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<span style="font-size:medium;"><span style="font-family:'Joanna MT';"><b>Open Water Swimming</b> – that phrase may send a shudder through many people’s spines, but for me, the simple word of swimming does that in general. But at least I didn’t have to think much about it much ever, especially at this time last year, when I was tapering down for my first ever marathon, the San Francisco Marathon at the end of July.</span></span><br><br><span style="font-size:medium;"><span style="font-family:'Joanna MT';">The run experience was special but pretty typical, and was capped by a nice case of ITBS in my right leg. That forced me to stop the running, and brought the shudder back – one of the most viable options for me then was that dreaded notion of swimming. I signed up for beginner lessons, but they weren’t the most pleasant of experiences. The instructor may have been interested, but enthusiasm was non-existent.</span></span><br><br><span style="font-family:'Joanna MT';"><span style="font-size:medium;">I never really ever learned to swim formally; I had forged a semi-decent backstroke over time, but my freestyle was essentially a whirling dervish of thrashing arms, desperate gasps for air, and a kick that essentially sent me BACKWARD when I used a kickboard.</span></span><br><br><span style="font-family:'Joanna MT';"><span style="font-size:medium;">All in all, this re-introduction to the water was short-lived. My ITBS was resolved late September and I was free to get back to running again. After building up the mileage again, trail running became my new passion, until one muddy excursion in Muir Woods in April this year brought issues with my ITB on my left leg. And as I suspected, running a HM with ITBS is a bad idea, as I found out 3-weeks-later at the Flying Pig in Cincinnati, OH.</span></span><br><br><span style="font-family:'Joanna MT';"><span style="font-size:medium;">Well, this was a sign. Last year I tinkered with thoughts of triathlon as I was trying to pick up a decent swim stroke. Now, it was time to go whole hog into the notion. Unlike last year, when the ITBS was fixed up in June, I would not stop the swimming or the biking I had taken up. A short-distance triathlon would be my next serious goal race.</span></span><br><br><span style="font-family:'Joanna MT';"><span style="font-size:medium;">This time around, the regular pool work was making progress. With the help of Internet resources and the Total Immersion DVD, I could see my stroke rounding into shape. Recently, I began building up the length of the non-stop sessions. I was still mixing in backstroke with freestyle, but the endurance was increasing. I had reached 550 yd non-stop when I decided I might as well tackle something I’d have to face sooner or later in triathlons – the dreaded OWS, or Open Water Swim.</span></span><br><br><span style="font-family:'Joanna MT';"><span style="font-size:medium;">I found an instructor conducting some beginning OWS sessions around the SF Bay Area and inquired, relaying my modest experience and skills. She responded enthusiastically that I’d be fine, and so I showed up with a group of a dozen beginning to advanced swimmers ready to tackle the waters off Treasure Island, in the middle of San Francisco Bay.</span></span><br><br><span style="font-family:'Joanna MT';"><span style="font-size:medium;">Already facing the unknown, I overhead the assistant instructor mention the legs we’d be doing as I was donning the wetsuit. “First, we’ll warm up with a 200 yd leg out to the boat there, followed by...” 200 yards? I just crept over that yardage mark in a non-stop manner three weeks ago! And these were done well after I was warmed up…okay, sure no problem, I thought hesitantly to myself</span></span><br><br><span style="font-family:'Joanna MT';"><span style="font-size:medium;">Ahh, yes, speaking of the wetsuit – the title “Comedy Of Errors” comes to mind. I noticed as I was unpacking the wetsuit (Leslie, the coordinator of these sessions, was kind enough to pick up my rental wetsuit and bring it with her) that it had a pretty significant tear in the calf area. She said I wouldn’t be held liable for that, but that I should try to be careful in donning the thing. Maybe this caution hindered me further, because brute force seemed to be not an option anymore , and none of the tips I had read prior about donning a wetsuit seemed to help much. I struggled into the wetsuit eventually but by then, the rest of the group was already churning in the water, close to completing the first leg of the session.</span></span><br><br><span style="font-family:'Joanna MT';"><span style="font-size:medium;">I dove in and started stroking. Couldn’t see jack through the brackish water. The cold water temps against my face shocked me initially. Salt water isn’t the worse thing I’ve tasted, but the first slosh or two in the mouth added more unwanted sensations. I had no rhythm in my stroke, and I flailed about, reminding me of last year during the first swim lesson sessions, when I struggled mightily to go width-wise across a pool. I instinctively tried to stand, only to realize there was no bottom (ceramic-tiled, mud-covered or otherwise) to support my weight and allow me to rest. Just 50 yards into this, I flopped onto my back to start up a backstroke, wondering what the @#%!$# I was doing out here? I didn’t belong out here at all.</span></span><br><br><span style="font-size:medium;"><span style="font-family:'Joanna MT';">Somehow, I struggled through and completed the first leg to the target boat, where Leslie was there waiting. She drifted up to me on a paddleboard, asking how I was doing. To me, I sounded breathless, panicky and unconvincing when I said I was doing fine. But maybe she’s seen many a beginner like me, because she reassured me that I was doing great and that she liked how I was handling myself in the water, especially on how I moved onto my back when I needed to. She said to forget about the main group and pointed to an abandoned pier 100 yd away and asked me to aim for that. From there I could just head back or swim close to the shore, and if I ever found myself in trouble, I would simply need to signal her and she would be there. I was still uncertain at this point, but I nodded, turned toward the pier, and started to stroke.</span></span><br><br><span style="font-size:medium;"><span style="font-family:'Joanna MT';">And then all of a sudden, an amazing thing happened - it didn’t feel so bad any more.</span></span><br><br><span style="font-family:'Joanna MT';"><span style="font-size:medium;">I concentrated on my mechanics, getting my hands stretched out and pulling through underneath. The breathing became more relaxed and natural. I felt I was making good progress, when I saw an imposing shadow grow in the water. Hmmm, this is too soon for the pier, I thought. I stopped stroking to glance up and saw it was a pier, but it was simply farther up the pier that the target boat was tied to.</span></span><br><br><span style="font-family:'Joanna MT';"><span style="font-size:medium;">Whoops! Now I had just simply had to laugh, and that relaxed me even more.</span></span><br><br><span style="font-family:'Joanna MT';"><span style="font-size:medium;">It simply got better from there. I reached the target pier from there with no issues. I sighted another boat, set forth, and reached that no problem. Yes, I was still alternating between backstroke and freestyle, but as time moved forth, I was staying longer in freestyle. I was actually getting in some bi-lateral breathing, something that had escaped my grasp until now. Even more revelatory, I found I was enjoying the freedom of no lap lane markers; no over-saturation with tear and mucus-generating chlorine fumes; no cement walls; and no children wrestling within or launching cannonball style into the water, threatening to break a couple or three of my ribs.</span></span><br><br><span style="font-family:'Joanna MT';"><span style="font-size:medium;">I eventually caught back up with the main beginning group, which completed this growing sense that this OW stuff wasn’t too bad after all.</span></span><br><br><span style="font-family:'Joanna MT';"><span style="font-size:medium;">I still have issues – my sense of direction still needs fine-tuning, and my freestyle tends to put me on a leftward drift. Wetsuit dressing and removal – only lots of practice will help with that. And who knows how I’ll react in choppier conditions. But as I saw the skyline of downtown San Francisco and sun setting behind the Golden Gate Bridge as I was packing my stuff in the car, my sense of why the heck I was out here swimming had been replaced by a sense of why hadn’t I gotten out here sooner to begin with.</span></span>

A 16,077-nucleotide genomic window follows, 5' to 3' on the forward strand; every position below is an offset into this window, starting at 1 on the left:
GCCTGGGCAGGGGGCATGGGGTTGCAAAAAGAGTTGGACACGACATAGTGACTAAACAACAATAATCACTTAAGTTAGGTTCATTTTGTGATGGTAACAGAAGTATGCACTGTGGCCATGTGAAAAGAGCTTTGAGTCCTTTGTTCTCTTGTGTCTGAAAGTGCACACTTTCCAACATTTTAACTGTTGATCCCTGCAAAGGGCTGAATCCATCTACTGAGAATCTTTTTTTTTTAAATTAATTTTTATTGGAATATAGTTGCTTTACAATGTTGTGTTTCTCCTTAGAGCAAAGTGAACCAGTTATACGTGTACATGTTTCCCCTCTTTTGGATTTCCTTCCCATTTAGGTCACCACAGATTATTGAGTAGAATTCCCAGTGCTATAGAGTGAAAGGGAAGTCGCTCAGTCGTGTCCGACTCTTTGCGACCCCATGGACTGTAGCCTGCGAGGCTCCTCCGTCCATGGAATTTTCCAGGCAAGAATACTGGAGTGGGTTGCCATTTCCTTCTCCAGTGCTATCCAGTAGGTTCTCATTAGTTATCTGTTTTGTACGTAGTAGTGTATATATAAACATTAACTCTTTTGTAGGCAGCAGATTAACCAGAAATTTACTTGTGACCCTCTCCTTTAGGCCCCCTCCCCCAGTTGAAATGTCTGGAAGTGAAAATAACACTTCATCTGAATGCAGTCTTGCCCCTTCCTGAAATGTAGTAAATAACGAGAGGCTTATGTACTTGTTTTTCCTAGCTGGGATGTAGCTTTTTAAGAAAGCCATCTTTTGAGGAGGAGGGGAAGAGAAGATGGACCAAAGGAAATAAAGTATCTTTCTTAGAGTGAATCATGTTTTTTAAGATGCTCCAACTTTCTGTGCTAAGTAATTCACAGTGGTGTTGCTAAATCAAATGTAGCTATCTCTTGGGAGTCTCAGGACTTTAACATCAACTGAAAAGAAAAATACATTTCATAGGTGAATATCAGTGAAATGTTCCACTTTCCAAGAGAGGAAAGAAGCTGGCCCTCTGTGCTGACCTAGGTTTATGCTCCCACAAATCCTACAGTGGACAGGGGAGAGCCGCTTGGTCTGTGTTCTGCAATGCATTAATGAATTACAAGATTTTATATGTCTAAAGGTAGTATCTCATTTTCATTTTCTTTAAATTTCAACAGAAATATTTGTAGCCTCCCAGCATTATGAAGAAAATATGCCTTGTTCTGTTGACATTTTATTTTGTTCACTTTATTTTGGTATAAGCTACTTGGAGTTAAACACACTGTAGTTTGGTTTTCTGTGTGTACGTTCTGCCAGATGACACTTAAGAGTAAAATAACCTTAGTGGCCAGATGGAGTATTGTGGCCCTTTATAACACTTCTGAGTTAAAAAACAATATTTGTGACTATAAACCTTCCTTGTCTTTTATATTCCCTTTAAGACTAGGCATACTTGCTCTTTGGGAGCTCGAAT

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Wow Joe, what an adventure! It sounds like you were really getting the hang of it out there. It really sounds like you'll be ready for a tri in no time. Nice job!